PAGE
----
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Diversifying Ways to Die : Seeking Scattering of Ashes at Sea…

Diversification of ways to die. (Continued from Grave Talk)
When I die, I want my bones scattered in the ocean!” I keep thinking about how I can fulfill the request of
This idea is traced back to Yujiro Ishihara. It seems that the wide news of Yujiro scattering his bones in the sea has had an impact on people over the years.
But in reality, it’s not so easy.
First, most people die in the hospital (death certificate).
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The affiliated funeral service company moves the body to the funeral home (burning site) (cremation permit)
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The bereaved family picks up the bones (only major parts are placed in an urn)
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Funeral (burial permit)
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Burying at a temple after 49 days (Cemetery Burial Law)←Burial is only allowed in a place approved by the Ministry of Health and Welfare.
… And so it goes. Nowhere in this process is there room for scattering bones at sea.
In fact, for the mostly non-religious Japanese, when they die, they join the “danka system,” a law established in the Edo period to protect temples. For some reason, this system still exists in the 21st century.
First, when the person who is supposed to be the contracting party dies, his or her children automatically become the contracting parties at that moment. Then, he/she enters into a semi-permanent subscriber contract with the temple. The term of the contract is unlimited and covers the children’s children and even their children’s children and their children’s children. Eventually, if there is no memorial service or maintenance of the grave, the person will either become unrelated or, per grandchild who notices, will settle the outstanding payments up to that point. That is the story that was echoed in a recent blog. (See URL below)
So I think we should offer more options to eliminate such uncertainty after death. Of course, it is fine to remain the same as before, but from now on, I would like to be able to choose “no grave” as well. In other words, diversify the ways of death!
For this reason, it is important to make decisions at the burning site. When the bones are picked up, have a memorial service and powder a small amount of the bones, and save them for scattering in the ocean. Although there is no law that says the remains must be buried, if they are kept forever, they will be thought to be “unable to attain Buddhahood,” so it is important to keep them in a safe place until the 49th day has passed. Scattering of ashes should be carried out after ゙.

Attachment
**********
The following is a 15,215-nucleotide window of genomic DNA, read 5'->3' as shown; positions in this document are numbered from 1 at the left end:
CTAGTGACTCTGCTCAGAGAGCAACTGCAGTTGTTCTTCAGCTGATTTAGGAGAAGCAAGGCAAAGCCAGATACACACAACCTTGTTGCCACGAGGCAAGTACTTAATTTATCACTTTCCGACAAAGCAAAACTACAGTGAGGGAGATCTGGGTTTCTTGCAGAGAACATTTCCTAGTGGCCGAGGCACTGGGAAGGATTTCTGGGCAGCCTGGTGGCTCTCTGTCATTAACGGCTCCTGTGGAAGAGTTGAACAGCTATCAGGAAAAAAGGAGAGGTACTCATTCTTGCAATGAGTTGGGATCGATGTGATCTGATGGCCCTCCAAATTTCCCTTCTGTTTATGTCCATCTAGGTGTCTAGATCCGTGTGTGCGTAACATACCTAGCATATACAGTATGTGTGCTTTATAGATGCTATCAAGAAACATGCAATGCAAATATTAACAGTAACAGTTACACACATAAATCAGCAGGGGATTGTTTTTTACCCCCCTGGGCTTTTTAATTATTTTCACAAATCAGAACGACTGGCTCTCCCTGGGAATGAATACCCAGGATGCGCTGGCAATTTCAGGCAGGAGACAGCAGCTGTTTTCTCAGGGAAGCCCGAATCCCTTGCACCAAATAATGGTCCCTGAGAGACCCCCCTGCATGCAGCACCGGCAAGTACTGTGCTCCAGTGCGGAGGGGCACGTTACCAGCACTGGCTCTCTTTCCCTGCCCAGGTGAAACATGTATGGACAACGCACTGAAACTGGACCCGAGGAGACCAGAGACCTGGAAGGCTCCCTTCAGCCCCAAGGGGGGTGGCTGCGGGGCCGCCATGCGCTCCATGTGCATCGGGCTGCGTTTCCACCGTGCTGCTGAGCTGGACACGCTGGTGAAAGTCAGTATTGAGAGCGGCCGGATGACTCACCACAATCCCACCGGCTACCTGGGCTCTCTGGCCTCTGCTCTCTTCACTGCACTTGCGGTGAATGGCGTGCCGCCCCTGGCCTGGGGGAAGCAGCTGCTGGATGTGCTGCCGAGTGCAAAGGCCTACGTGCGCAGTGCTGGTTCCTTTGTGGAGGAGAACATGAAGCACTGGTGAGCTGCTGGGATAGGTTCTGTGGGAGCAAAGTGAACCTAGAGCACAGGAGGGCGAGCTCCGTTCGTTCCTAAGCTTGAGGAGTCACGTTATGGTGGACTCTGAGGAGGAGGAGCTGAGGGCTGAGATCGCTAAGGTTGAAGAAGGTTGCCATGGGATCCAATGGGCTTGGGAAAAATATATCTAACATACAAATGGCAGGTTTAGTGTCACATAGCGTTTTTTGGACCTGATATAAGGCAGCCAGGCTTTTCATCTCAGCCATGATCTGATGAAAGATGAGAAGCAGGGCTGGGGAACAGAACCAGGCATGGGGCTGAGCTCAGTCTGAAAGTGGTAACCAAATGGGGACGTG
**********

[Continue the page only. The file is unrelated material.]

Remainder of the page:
However, it does not mean that the remains can be scattered anywhere; some municipalities have ordinances regulating this. Disposal of remains and burial outside of cemeteries are prohibited by law. (Penal Code, Article 190)
However, the Ministry of Justice has stated that “scattering of ashes does not constitute abandonment of a corpse as long as it is done moderately for the purpose of funerals,” so it is also recognized as a method of burial.
So it is possible for the bones to be scattered at a place where they will be properly memorialized in perpetuity and where the local government permits.
I would like to create this option. I believe it will allow us to go to heaven without any trouble to our descendants.
Eventually, my grandfather’s grave in Saga Prefecture was closed, but the grave at Zojoji Temple in Shiba, Minato-ku, Tokyo, which had been created by dividing his bones, remained. Originally, my grandfather’s children (who are now elderly) were to decide whether to take over the grave or to dispose of it. However, as it is located in the same area of Minato Ward where I live, I, as a grandson, will take over the property. I decided to go ahead with the plan.
He thought that the problem could be postponed by bearing the cost of maintenance rather than bearing the cost of closing the graves.
However, to ensure that I, as the contracting party, do not cause any inconvenience to my children and descendants, I have to pay for the funeral and the third anniversary of my death before I pass away. ゙ I intend to pay for the memorial service and the graveside service in advance and end it in my own lifetime.
◆Buzzy articles ↓.
Funeral Rites: Thinking about Eternal Memorial Services in the 21st Century